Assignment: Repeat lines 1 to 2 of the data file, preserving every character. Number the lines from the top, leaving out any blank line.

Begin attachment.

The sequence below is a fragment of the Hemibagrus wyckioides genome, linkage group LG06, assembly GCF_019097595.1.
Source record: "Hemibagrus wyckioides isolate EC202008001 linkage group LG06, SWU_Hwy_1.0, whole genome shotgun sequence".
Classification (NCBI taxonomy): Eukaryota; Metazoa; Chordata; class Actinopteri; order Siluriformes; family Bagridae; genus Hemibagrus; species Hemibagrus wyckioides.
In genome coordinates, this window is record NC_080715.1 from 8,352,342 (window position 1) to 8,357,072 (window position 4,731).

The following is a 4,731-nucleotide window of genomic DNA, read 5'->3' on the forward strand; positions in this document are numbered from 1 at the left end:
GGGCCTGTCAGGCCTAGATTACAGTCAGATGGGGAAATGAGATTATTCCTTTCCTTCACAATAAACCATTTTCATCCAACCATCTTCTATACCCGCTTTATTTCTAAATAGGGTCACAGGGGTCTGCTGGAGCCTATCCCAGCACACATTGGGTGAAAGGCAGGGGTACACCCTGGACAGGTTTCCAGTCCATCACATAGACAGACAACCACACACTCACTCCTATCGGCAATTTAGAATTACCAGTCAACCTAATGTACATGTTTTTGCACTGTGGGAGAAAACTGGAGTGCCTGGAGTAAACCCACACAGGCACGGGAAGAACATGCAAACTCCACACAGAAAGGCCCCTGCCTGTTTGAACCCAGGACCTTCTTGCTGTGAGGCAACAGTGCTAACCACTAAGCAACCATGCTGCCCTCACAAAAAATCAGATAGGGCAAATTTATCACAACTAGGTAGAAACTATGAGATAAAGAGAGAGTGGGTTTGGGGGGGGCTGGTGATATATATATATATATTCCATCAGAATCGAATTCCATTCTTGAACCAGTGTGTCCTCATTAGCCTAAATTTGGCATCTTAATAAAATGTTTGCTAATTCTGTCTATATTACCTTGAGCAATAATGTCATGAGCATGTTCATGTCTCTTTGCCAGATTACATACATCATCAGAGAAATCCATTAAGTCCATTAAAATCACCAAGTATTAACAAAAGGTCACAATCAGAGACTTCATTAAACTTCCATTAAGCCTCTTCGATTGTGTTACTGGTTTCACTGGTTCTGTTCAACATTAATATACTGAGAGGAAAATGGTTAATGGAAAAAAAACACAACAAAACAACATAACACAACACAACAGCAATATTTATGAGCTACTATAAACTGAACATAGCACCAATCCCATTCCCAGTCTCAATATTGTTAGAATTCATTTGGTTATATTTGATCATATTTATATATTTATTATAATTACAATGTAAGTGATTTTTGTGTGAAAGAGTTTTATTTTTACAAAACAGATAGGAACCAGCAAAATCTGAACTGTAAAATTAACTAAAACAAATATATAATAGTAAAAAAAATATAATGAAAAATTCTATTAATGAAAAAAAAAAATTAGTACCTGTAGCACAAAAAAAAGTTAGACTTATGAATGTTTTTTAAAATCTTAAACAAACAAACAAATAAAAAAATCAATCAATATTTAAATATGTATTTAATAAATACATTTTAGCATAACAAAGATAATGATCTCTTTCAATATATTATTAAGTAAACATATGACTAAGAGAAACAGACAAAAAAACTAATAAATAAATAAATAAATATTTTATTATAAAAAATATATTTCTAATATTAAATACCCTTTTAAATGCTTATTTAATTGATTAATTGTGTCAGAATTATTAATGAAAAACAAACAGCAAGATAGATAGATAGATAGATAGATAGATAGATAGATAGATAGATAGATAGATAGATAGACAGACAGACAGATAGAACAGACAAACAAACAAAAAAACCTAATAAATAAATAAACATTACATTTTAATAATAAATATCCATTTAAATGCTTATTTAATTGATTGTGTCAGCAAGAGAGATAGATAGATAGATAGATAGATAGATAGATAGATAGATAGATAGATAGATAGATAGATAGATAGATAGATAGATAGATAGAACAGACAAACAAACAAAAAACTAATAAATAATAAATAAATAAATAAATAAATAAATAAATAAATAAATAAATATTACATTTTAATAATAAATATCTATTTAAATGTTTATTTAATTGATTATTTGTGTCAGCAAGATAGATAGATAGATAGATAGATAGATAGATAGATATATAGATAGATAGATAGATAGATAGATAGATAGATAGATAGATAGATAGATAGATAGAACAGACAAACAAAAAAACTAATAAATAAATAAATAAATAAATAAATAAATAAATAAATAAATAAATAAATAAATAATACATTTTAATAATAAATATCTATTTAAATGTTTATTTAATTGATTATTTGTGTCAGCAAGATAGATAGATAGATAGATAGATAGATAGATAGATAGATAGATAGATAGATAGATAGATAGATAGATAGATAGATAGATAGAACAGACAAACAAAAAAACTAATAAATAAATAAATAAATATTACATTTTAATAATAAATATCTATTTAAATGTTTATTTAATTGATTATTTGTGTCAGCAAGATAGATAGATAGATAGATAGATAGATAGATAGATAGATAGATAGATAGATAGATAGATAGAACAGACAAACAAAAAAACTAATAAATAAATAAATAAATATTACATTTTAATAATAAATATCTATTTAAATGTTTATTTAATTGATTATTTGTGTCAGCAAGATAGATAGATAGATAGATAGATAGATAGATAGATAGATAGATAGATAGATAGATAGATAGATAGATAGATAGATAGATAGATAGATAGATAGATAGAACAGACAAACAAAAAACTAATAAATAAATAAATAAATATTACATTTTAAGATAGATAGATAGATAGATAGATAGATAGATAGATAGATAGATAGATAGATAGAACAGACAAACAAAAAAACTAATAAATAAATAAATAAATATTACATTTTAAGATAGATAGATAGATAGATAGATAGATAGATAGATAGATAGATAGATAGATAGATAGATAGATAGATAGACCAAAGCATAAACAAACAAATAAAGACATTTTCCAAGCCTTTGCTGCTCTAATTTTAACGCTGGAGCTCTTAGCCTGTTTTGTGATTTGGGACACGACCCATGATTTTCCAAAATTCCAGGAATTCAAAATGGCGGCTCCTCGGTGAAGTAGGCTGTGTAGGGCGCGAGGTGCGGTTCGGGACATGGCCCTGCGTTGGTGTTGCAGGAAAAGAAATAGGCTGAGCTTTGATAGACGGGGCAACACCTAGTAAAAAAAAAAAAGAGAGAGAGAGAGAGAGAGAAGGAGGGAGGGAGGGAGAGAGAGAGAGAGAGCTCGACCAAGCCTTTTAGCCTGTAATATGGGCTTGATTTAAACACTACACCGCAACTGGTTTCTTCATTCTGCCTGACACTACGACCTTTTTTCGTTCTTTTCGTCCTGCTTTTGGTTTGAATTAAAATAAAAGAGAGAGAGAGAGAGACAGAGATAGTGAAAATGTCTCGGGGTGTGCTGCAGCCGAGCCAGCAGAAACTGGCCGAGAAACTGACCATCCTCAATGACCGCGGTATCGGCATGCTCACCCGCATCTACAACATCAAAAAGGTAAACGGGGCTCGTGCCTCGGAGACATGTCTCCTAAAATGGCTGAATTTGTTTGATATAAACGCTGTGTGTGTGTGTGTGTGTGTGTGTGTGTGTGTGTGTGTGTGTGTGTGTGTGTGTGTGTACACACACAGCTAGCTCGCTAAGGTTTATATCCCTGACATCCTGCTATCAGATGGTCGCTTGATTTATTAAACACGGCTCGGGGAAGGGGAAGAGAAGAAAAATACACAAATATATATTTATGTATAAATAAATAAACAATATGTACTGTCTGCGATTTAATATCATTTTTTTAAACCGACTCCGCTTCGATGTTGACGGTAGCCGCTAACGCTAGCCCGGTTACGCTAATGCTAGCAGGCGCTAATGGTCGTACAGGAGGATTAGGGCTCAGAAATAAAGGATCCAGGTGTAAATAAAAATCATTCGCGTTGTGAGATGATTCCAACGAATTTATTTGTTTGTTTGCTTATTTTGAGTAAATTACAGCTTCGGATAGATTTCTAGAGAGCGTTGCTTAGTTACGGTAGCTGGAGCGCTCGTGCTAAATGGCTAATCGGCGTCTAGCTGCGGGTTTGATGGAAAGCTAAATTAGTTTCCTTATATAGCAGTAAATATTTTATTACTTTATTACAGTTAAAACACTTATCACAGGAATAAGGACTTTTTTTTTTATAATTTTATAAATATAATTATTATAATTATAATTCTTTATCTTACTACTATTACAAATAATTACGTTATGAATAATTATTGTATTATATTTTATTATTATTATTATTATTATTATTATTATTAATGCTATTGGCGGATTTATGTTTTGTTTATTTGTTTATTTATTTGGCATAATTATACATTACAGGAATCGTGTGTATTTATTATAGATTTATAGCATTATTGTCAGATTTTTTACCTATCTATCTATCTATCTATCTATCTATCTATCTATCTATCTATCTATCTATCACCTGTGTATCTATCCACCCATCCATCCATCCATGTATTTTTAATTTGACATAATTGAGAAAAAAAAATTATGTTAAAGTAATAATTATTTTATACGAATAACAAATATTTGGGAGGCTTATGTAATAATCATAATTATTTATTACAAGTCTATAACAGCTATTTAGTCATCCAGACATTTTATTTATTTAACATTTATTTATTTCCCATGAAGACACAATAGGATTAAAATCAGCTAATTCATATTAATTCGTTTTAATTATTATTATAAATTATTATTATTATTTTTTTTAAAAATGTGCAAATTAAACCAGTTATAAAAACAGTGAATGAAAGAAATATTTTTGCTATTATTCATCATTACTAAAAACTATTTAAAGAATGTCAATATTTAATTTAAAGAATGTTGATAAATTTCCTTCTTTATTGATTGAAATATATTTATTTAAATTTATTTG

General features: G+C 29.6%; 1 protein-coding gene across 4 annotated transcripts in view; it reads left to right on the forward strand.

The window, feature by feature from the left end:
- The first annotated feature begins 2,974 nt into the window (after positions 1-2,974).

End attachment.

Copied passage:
The sequence below is a fragment of the Hemibagrus wyckioides genome, linkage group LG06, assembly GCF_019097595.1.
Source record: "Hemibagrus wyckioides isolate EC202008001 linkage group LG06, SWU_Hwy_1.0, whole genome shotgun sequence".